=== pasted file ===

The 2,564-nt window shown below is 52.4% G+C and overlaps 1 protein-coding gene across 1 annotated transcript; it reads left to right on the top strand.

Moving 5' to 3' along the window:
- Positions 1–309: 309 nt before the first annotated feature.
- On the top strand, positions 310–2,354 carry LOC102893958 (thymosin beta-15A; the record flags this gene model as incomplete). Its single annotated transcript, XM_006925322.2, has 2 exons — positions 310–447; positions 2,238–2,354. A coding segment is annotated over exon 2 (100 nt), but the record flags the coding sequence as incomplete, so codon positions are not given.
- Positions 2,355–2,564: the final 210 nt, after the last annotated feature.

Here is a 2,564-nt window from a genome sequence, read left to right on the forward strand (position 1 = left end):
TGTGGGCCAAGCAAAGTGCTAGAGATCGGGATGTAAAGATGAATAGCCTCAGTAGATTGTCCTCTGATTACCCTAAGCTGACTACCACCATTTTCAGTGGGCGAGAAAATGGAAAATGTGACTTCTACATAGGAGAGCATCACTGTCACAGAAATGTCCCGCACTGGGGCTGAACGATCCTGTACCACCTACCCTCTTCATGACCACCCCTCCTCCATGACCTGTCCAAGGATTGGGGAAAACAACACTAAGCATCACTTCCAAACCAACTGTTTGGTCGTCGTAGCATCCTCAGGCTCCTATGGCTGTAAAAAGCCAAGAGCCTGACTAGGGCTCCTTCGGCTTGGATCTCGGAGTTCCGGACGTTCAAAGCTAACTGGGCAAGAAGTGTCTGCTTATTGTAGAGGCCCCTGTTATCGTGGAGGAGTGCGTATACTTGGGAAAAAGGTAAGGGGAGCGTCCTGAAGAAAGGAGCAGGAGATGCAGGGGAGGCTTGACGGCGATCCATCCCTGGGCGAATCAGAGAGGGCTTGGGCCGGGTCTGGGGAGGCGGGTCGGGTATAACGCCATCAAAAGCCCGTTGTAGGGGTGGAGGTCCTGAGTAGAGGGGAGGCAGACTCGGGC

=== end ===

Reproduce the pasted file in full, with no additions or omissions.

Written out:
The 2,564-nt window shown below is 52.4% G+C and overlaps 1 protein-coding gene across 1 annotated transcript; it reads left to right on the top strand.

Moving 5' to 3' along the window:
- Positions 1–309: 309 nt before the first annotated feature.
- On the top strand, positions 310–2,354 carry LOC102893958 (thymosin beta-15A; the record flags this gene model as incomplete). Its single annotated transcript, XM_006925322.2, has 2 exons — positions 310–447; positions 2,238–2,354. A coding segment is annotated over exon 2 (100 nt), but the record flags the coding sequence as incomplete, so codon positions are not given.
- Positions 2,355–2,564: the final 210 nt, after the last annotated feature.

Here is a 2,564-nt window from a genome sequence, read left to right on the forward strand (position 1 = left end):
TGTGGGCCAAGCAAAGTGCTAGAGATCGGGATGTAAAGATGAATAGCCTCAGTAGATTGTCCTCTGATTACCCTAAGCTGACTACCACCATTTTCAGTGGGCGAGAAAATGGAAAATGTGACTTCTACATAGGAGAGCATCACTGTCACAGAAATGTCCCGCACTGGGGCTGAACGATCCTGTACCACCTACCCTCTTCATGACCACCCCTCCTCCATGACCTGTCCAAGGATTGGGGAAAACAACACTAAGCATCACTTCCAAACCAACTGTTTGGTCGTCGTAGCATCCTCAGGCTCCTATGGCTGTAAAAAGCCAAGAGCCTGACTAGGGCTCCTTCGGCTTGGATCTCGGAGTTCCGGACGTTCAAAGCTAACTGGGCAAGAAGTGTCTGCTTATTGTAGAGGCCCCTGTTATCGTGGAGGAGTGCGTATACTTGGGAAAAAGGTAAGGGGAGCGTCCTGAAGAAAGGAGCAGGAGATGCAGGGGAGGCTTGACGGCGATCCATCCCTGGGCGAATCAGAGAGGGCTTGGGCCGGGTCTGGGGAGGCGGGTCGGGTATAACGCCATCAAAAGCCCGTTGTAGGGGTGGAGGTCCTGAGTAGAGGGGAGGCAGACTCGGGC